Chhouk Bundith, the disgraced former city governor who was convicted of shooting and injuring three garment workers at a protest in 2012, was released from Prey Sar prison on Wednesday after serving an 18-month sentence, an official said.
He turned himself in to Phnom Penh police in 2015 after more than two years on the run following an unintentional violence conviction by the Svay Rieng Provincial Court in 2013.
Former Bavet City governor Chhouk Bundith leaves the Court of Appeal in Phnom Penh in February 2013. (Pring Samrang/Reuters)“He was released today because he has already completely served his prison term,” said Be Tealeng, deputy director-general of the Interior Ministry’s general department of prisons.
Mr. Bundith, the former governor of Svay Rieng province’s Bavet City, injured three young women in February 2012 when he fired a pistol into a crowd of workers protesting at a special economic zone in the city.
He had been hiding in Vietnam and made several trips back to Cambodia before surrendering to authorities, a police official said at the time of his arrest. He surrendered less than a week after Prime Minister Hun Sen called for a renewed effort to track him down.
Moeun Tola, executive director of labor NGO Central, said on Wednesday that Mr. Bundith’s crime merited much longer than a year and a half behind bars.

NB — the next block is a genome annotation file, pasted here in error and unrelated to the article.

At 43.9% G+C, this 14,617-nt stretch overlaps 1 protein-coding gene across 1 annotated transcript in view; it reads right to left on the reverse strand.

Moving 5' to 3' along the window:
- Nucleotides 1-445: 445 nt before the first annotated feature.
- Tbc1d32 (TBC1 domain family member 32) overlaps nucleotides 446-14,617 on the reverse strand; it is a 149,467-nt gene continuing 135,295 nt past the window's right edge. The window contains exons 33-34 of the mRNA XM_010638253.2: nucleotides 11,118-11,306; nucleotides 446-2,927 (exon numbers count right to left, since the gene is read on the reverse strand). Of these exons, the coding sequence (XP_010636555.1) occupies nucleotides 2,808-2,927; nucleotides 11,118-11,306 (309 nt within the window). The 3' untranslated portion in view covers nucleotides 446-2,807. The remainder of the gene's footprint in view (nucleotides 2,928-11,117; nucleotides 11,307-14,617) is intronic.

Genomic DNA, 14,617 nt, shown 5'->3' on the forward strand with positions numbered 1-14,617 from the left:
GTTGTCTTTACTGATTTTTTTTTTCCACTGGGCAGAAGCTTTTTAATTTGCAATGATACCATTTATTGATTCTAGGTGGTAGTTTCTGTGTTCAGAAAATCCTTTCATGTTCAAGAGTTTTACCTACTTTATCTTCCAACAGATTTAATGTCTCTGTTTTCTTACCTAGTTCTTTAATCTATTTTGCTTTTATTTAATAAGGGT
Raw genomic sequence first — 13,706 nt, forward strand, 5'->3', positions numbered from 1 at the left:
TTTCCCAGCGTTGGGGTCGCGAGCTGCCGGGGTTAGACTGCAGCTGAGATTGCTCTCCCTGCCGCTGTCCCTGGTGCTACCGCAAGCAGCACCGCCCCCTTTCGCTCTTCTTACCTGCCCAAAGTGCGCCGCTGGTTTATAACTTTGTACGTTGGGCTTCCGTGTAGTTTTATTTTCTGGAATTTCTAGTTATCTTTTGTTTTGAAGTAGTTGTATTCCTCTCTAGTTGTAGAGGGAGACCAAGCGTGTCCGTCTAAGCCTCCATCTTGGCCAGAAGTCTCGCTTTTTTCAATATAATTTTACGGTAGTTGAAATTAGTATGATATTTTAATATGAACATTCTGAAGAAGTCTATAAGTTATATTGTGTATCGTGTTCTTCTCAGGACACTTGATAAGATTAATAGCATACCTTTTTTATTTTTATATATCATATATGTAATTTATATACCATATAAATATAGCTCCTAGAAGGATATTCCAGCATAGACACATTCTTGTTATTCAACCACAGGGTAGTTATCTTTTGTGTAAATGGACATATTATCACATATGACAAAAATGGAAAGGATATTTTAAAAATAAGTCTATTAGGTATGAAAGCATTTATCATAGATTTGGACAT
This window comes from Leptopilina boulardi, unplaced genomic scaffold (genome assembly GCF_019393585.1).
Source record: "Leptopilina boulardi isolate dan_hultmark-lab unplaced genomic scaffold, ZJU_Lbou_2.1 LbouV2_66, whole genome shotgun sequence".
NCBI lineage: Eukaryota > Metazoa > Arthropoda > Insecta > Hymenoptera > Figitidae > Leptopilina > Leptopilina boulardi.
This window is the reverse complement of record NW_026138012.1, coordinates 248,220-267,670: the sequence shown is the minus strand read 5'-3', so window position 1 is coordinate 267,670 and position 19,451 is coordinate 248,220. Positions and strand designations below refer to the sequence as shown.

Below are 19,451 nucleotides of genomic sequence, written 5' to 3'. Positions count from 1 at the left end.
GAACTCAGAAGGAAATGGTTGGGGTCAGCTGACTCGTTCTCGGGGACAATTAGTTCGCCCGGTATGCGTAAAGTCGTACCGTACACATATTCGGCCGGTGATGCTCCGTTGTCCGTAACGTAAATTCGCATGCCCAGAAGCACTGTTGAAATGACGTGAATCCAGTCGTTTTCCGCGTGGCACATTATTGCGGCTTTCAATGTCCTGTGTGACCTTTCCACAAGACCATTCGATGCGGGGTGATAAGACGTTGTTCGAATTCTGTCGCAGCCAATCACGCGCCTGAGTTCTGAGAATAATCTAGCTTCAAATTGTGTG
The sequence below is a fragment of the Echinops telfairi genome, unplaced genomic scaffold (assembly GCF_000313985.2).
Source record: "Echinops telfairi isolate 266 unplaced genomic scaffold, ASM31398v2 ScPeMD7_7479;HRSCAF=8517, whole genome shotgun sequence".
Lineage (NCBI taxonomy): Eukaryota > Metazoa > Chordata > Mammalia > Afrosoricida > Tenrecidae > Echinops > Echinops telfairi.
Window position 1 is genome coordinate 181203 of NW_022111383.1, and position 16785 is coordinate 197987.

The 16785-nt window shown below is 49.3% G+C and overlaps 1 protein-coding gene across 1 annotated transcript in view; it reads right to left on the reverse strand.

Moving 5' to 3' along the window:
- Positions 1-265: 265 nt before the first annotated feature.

“It is an injustice for the victims. He intentionally shot at workers, so he should be charged with intentional attempted murder and face a more serious penalty,” Mr. Tola said.
Intentional violence with the use of a weapon carries a prison term of up to five years.
“We have seen that the court is not independent because in this case police were not willing to arrest him. He turned himself into police,” Mr. Tola said.
The victims—Nuth Sokhorn, Bun Chenda and Keo Nea—could not be reached for comment on Wednesday, but Ms. Sokorn’s brother, Nuth Yort, said that Mr. Bundith should still be in prison.
“Why was he released so quickly? He should serve longer than this,” Mr. Yort said.
At the time of Mr. Bundith’s surrender, Ms. Nea also said he should have been punished more severely.
“He intended to kill us…and it took about three years to arrest him,” she said.
narim@cambodiadaily.com
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